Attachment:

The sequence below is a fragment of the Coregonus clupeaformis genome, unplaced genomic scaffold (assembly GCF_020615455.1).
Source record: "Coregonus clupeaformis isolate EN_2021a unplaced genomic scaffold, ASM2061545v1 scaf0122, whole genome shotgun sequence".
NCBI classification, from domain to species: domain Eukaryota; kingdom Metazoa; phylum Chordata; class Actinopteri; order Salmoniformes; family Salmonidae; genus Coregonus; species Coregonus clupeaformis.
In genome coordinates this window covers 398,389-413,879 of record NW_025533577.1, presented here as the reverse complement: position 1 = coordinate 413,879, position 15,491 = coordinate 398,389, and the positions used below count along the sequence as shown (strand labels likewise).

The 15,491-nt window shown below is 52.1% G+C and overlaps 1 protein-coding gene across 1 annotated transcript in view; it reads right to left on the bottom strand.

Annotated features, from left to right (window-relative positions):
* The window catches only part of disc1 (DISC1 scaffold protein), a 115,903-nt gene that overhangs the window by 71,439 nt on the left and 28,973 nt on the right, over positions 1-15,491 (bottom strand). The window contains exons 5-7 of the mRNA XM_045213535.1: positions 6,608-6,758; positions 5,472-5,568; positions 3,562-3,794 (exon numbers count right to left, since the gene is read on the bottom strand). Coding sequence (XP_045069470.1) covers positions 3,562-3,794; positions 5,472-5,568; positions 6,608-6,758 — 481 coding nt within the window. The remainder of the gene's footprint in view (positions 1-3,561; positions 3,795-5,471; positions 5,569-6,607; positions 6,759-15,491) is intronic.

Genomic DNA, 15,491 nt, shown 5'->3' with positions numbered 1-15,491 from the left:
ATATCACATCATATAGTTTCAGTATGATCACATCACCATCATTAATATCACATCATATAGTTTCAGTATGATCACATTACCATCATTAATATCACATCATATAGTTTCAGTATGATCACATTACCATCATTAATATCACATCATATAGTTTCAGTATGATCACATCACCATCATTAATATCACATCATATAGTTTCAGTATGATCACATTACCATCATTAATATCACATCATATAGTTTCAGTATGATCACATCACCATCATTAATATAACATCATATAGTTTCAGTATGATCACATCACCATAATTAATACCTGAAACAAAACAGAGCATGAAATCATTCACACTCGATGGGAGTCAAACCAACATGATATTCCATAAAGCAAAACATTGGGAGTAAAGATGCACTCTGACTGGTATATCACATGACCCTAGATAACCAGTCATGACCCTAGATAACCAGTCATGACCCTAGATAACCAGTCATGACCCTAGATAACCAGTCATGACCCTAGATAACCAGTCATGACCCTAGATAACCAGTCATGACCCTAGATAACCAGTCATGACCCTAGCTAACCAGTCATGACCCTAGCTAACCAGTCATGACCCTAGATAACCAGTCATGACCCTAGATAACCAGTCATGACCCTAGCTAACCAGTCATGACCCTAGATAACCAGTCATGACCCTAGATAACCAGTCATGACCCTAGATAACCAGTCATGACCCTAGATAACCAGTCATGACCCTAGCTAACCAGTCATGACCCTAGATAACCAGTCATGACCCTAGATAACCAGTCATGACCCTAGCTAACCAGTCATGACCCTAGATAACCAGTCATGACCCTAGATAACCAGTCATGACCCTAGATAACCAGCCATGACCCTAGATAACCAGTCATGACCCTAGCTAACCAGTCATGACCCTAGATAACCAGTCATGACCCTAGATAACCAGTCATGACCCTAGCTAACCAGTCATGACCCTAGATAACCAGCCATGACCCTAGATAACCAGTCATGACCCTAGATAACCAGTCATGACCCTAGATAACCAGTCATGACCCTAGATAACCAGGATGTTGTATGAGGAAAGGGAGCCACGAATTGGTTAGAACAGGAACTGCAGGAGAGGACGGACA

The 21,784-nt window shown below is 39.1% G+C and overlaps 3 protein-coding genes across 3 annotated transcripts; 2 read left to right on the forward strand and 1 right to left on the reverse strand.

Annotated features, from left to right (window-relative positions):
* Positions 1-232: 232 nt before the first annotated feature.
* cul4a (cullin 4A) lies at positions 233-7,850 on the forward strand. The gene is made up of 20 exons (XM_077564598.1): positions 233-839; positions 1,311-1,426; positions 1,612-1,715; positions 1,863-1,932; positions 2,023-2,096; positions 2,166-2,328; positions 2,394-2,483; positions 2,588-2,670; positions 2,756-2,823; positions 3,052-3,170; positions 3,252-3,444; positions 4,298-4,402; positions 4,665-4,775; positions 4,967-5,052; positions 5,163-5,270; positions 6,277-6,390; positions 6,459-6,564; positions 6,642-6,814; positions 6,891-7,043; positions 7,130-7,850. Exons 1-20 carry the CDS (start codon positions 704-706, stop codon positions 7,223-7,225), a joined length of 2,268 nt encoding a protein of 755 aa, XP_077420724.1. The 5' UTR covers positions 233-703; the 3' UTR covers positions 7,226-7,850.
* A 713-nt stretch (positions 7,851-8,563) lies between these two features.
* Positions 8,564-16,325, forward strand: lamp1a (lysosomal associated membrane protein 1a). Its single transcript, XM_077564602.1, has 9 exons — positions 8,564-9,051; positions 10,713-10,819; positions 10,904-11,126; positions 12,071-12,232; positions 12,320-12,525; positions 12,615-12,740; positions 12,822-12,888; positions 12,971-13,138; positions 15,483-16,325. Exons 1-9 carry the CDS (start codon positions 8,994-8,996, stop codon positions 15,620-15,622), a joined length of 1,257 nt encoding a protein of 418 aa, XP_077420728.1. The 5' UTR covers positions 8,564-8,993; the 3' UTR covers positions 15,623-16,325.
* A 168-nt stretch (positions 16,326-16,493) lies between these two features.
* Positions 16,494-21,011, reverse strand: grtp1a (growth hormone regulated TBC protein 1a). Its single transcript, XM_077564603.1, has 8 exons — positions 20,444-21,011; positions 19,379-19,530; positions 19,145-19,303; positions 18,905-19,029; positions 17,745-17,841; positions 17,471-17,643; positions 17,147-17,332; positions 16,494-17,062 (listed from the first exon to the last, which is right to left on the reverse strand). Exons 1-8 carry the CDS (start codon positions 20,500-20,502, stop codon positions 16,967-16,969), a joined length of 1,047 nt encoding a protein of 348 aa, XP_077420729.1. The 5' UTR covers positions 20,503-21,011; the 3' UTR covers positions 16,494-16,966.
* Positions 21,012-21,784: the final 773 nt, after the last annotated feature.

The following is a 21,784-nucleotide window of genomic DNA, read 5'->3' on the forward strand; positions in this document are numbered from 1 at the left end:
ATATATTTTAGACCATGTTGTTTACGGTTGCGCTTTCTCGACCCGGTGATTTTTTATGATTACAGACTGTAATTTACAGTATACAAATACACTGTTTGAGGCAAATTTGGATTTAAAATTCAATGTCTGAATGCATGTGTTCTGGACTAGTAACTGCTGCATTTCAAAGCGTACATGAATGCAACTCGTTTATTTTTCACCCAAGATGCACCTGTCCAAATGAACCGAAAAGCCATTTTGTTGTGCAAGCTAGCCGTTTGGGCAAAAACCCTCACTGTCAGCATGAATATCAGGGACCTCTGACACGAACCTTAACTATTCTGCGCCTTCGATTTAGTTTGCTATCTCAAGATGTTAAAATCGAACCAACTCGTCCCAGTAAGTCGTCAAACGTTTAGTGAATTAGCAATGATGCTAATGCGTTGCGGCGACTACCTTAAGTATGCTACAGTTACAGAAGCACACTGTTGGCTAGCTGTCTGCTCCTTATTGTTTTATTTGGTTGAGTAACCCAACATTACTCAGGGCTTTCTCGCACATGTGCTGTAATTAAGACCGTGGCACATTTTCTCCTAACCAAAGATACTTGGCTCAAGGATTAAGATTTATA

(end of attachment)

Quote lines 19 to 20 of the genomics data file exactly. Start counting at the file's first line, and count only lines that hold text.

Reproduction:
The following is a 21,784-nucleotide window of genomic DNA, read 5'->3' on the forward strand; positions in this document are numbered from 1 at the left end:
ATATATTTTAGACCATGTTGTTTACGGTTGCGCTTTCTCGACCCGGTGATTTTTTATGATTACAGACTGTAATTTACAGTATACAAATACACTGTTTGAGGCAAATTTGGATTTAAAATTCAATGTCTGAATGCATGTGTTCTGGACTAGTAACTGCTGCATTTCAAAGCGTACATGAATGCAACTCGTTTATTTTTCACCCAAGATGCACCTGTCCAAATGAACCGAAAAGCCATTTTGTTGTGCAAGCTAGCCGTTTGGGCAAAAACCCTCACTGTCAGCATGAATATCAGGGACCTCTGACACGAACCTTAACTATTCTGCGCCTTCGATTTAGTTTGCTATCTCAAGATGTTAAAATCGAACCAACTCGTCCCAGTAAGTCGTCAAACGTTTAGTGAATTAGCAATGATGCTAATGCGTTGCGGCGACTACCTTAAGTATGCTACAGTTACAGAAGCACACTGTTGGCTAGCTGTCTGCTCCTTATTGTTTTATTTGGTTGAGTAACCCAACATTACTCAGGGCTTTCTCGCACATGTGCTGTAATTAAGACCGTGGCACATTTTCTCCTAACCAAAGATACTTGGCTCAAGGATTAAGATTTATA